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View Full Version : IR Filter VS IR OLPF



Carey Lee Coffey
11-12-2014, 08:59 AM
I am just now delving into IR cinematography.

Simple and to the point, can I use this Hoya screw on filter (http://www.bhphotovideo.com/c/product/122481-REG/Hoya_B77RM72_77mm_RM72_Infrared_Glass.html) on a Dragon and achieve the same results I would get from the upcoming (soon to be released) interchangeable IR OLPF and/or from using an IR modified Dragon?

Here's the look I'm trying to achieve:

https://vimeo.com/66698520

Thanks for your input!

Burke Doeren
11-12-2014, 11:37 AM
From what I can tell, the Dragon's OLPFs are designed to cut almost all IR, so if you add this Hoya filter you'd cut out almost all visible light. You would be left with a tiny amount of near-IR light coming through, but I don't think it would be the same experience as that Movi RED Epic IR Test.

That being said, I haven't tested it. Might be worth a shot, especially if you can shoot ultra fast primes around T/1.4 in broad daylight.

John Marchant
11-12-2014, 11:46 AM
Nope, you need this AND an IR pass OLPF module.

Carey Lee Coffey
11-12-2014, 03:26 PM
Nope, you need this AND an IR pass OLPF module.

Can you elaborate John? What is an IR pass OLPF module? Again, just getting into IR cinematography and I am getting many conflicting opinions from many different sources.

Thanks!

John Marchant
11-12-2014, 03:32 PM
The OLPF is a package of filtration with many purposes - it diffuses the image to remove aliasing, cuts internal reflection, and as standard works to cut unwanted infrared light, in order to create images that tally with human perception.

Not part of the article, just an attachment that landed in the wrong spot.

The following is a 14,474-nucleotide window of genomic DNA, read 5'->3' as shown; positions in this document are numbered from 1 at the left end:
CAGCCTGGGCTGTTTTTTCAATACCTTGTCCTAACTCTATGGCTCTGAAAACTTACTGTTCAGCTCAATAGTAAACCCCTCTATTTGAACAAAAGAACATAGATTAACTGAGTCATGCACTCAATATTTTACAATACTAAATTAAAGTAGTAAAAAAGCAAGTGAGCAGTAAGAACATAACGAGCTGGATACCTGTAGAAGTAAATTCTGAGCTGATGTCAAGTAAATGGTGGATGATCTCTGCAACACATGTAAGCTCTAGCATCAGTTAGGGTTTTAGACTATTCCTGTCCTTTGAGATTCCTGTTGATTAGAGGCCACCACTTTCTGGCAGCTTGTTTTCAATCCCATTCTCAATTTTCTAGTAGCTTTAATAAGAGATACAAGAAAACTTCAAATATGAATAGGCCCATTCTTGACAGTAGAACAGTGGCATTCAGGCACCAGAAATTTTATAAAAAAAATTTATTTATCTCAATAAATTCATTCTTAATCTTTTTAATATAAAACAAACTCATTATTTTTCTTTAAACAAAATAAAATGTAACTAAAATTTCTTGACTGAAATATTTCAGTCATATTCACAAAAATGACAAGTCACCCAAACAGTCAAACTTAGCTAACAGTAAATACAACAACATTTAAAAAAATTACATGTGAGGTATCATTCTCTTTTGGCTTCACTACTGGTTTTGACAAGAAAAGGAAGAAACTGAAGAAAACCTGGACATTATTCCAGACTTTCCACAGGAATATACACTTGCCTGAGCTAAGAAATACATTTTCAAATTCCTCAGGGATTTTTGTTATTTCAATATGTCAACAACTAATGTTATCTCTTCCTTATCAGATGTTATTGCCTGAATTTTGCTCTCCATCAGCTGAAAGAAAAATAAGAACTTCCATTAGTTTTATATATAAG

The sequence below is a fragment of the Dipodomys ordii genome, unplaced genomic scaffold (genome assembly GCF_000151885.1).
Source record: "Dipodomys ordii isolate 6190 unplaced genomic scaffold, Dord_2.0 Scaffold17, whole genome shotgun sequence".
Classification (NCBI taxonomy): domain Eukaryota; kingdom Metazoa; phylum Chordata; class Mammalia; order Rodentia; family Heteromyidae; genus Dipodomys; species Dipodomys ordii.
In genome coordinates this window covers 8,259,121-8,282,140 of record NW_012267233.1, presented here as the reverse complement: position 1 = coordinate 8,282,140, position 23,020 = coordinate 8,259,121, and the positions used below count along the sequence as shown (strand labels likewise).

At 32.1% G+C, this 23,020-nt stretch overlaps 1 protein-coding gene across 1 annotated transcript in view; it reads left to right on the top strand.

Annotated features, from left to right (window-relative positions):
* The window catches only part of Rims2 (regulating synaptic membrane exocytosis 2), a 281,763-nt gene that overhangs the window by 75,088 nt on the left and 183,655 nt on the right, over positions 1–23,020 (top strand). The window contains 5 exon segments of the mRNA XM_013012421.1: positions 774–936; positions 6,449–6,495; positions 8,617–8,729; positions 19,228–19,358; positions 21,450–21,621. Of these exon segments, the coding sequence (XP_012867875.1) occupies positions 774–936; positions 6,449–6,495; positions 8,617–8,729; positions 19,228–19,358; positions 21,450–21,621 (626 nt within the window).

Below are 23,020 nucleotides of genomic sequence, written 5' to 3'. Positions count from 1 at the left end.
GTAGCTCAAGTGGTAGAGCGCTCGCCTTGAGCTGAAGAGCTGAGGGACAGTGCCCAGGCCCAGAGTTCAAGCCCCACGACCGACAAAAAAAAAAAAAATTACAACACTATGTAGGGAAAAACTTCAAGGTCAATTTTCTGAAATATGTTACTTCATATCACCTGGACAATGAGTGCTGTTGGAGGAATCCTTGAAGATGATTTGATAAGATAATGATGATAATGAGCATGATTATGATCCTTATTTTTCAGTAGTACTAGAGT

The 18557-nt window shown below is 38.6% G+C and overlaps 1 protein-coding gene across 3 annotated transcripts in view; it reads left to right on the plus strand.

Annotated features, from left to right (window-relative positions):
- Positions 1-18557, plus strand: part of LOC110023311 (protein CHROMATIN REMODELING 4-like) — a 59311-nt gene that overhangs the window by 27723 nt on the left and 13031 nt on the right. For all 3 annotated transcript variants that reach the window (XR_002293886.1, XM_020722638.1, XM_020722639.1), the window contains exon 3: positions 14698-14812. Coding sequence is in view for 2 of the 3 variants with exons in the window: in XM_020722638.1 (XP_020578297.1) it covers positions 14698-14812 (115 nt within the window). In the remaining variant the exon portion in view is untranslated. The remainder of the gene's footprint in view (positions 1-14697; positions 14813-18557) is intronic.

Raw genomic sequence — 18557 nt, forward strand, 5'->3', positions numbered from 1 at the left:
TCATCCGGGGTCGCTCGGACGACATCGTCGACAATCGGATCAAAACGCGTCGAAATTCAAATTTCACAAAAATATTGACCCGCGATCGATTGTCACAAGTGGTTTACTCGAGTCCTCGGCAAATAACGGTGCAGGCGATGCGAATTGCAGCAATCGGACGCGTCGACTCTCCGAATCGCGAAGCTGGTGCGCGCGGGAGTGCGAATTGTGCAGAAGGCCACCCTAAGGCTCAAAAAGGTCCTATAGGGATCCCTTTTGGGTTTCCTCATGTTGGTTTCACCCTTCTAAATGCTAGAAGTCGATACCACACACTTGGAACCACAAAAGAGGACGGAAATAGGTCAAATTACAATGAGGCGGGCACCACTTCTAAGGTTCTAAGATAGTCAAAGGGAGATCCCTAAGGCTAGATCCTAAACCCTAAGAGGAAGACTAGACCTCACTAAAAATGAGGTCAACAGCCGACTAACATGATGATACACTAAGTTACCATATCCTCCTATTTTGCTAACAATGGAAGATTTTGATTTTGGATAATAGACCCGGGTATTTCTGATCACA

The CMOS sensor itself is strongly sensitive to IR however. If we replace the OLPF with a version which does not cut IR, we see the whole spectrum that the sensor responds to. That means generally an overwhelmingly IR influenced image, with false and unexpected colour response. Further to that we can then use front-of-lens filtration to decide which light frequencies we'll work with.

I will shortly be making available for Dragon a full spectrum, zero-OLPF filter - to work with the interchangeable system. Red themselves may have in the works an IR specific version with the standard OLPF functionality. My design was created specifically for the highest resolution monochrome IR imagery, but its an interesting piece of gear with which to experiment on any Dragon.

I've shot a lot of IR now, and supported a number of high end wildlife shoots where its use was essential, so drop me a PM or email to discuss more if you like.

Asif Limbada
11-12-2014, 03:59 PM
this is good news.

Carey Lee Coffey
11-12-2014, 05:16 PM
Okay, I think I'm getting the gist of it.

I read this article (http://www.red.com/learn/red-101/infrared-cinema) on Red.com that gets into some interesting detail.

From the article:

"However, many hobbyists still create images with the remaining IR and UV light by using lens filters that block visible light. This has the advantage of not needing to modify the camera and void a warranty, but also requires prohibitively long exposures, so the approach is limited to still photographs and time lapse sequences. True infrared motion capture requires specially-modifying the camera sensor to unlock its full spectral potential."

Philip Jarmain
10-26-2015, 08:45 PM
I just received the Color IR Pass OLPF for my RED Dragon. I have installed it and tested it and thus far the black and white images are a bit muddy. What filter do you recommend I use in my matte box in addition with the IR Pass OLPF to get really high contrast black and white landscapes and architectural imagery with dark skies? Do you use a red filter like you would have with infrared film?

Philip

John Marchant
10-27-2015, 01:17 AM
You really need to use a deep red, or better yet a 720nm IR filter in front of the lens for what you describe. Can be easily found in screw fit, but harder as drop ins for your mattebox

I sell an IR spectrum only OLPF for just this reason :)

This will clean up the muddiness, but you should still expect a relatively low contrast image that requires a push of contrast curve to get you to the final look.

Arvind Mattadeen
03-23-2016, 01:27 PM
Hello everyone, very resourceful topic here! thanks for all the info John! really helped a lot! Anyone can guide through the process of white balancing and achieving the nice IR look? thanks